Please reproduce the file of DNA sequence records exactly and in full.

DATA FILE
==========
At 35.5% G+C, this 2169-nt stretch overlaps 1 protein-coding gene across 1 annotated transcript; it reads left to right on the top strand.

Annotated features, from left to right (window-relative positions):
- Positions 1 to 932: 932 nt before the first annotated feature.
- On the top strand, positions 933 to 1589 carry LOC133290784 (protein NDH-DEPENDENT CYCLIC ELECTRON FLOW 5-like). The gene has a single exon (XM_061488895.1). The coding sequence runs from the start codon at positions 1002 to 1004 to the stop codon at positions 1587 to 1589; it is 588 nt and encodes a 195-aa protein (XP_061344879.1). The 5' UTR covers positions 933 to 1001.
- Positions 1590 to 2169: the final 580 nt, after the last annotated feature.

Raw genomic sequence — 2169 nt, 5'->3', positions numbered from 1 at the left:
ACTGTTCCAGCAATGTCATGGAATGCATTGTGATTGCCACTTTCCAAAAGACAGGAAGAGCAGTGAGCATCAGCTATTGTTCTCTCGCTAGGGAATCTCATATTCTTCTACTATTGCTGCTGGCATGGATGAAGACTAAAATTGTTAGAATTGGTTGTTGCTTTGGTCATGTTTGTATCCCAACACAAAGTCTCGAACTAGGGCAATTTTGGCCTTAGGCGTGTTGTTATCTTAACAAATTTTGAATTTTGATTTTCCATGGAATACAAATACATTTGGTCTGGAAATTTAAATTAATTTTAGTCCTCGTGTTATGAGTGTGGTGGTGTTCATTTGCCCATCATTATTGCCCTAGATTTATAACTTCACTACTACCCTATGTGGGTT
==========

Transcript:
At 35.5% G+C, this 2169-nt stretch overlaps 1 protein-coding gene across 1 annotated transcript; it reads left to right on the top strand.

Annotated features, from left to right (window-relative positions):
- Positions 1 to 932: 932 nt before the first annotated feature.
- On the top strand, positions 933 to 1589 carry LOC133290784 (protein NDH-DEPENDENT CYCLIC ELECTRON FLOW 5-like). The gene has a single exon (XM_061488895.1). The coding sequence runs from the start codon at positions 1002 to 1004 to the stop codon at positions 1587 to 1589; it is 588 nt and encodes a 195-aa protein (XP_061344879.1). The 5' UTR covers positions 933 to 1001.
- Positions 1590 to 2169: the final 580 nt, after the last annotated feature.

Raw genomic sequence — 2169 nt, 5'->3', positions numbered from 1 at the left:
ACTGTTCCAGCAATGTCATGGAATGCATTGTGATTGCCACTTTCCAAAAGACAGGAAGAGCAGTGAGCATCAGCTATTGTTCTCTCGCTAGGGAATCTCATATTCTTCTACTATTGCTGCTGGCATGGATGAAGACTAAAATTGTTAGAATTGGTTGTTGCTTTGGTCATGTTTGTATCCCAACACAAAGTCTCGAACTAGGGCAATTTTGGCCTTAGGCGTGTTGTTATCTTAACAAATTTTGAATTTTGATTTTCCATGGAATACAAATACATTTGGTCTGGAAATTTAAATTAATTTTAGTCCTCGTGTTATGAGTGTGGTGGTGTTCATTTGCCCATCATTATTGCCCTAGATTTATAACTTCACTACTACCCTATGTGGGTT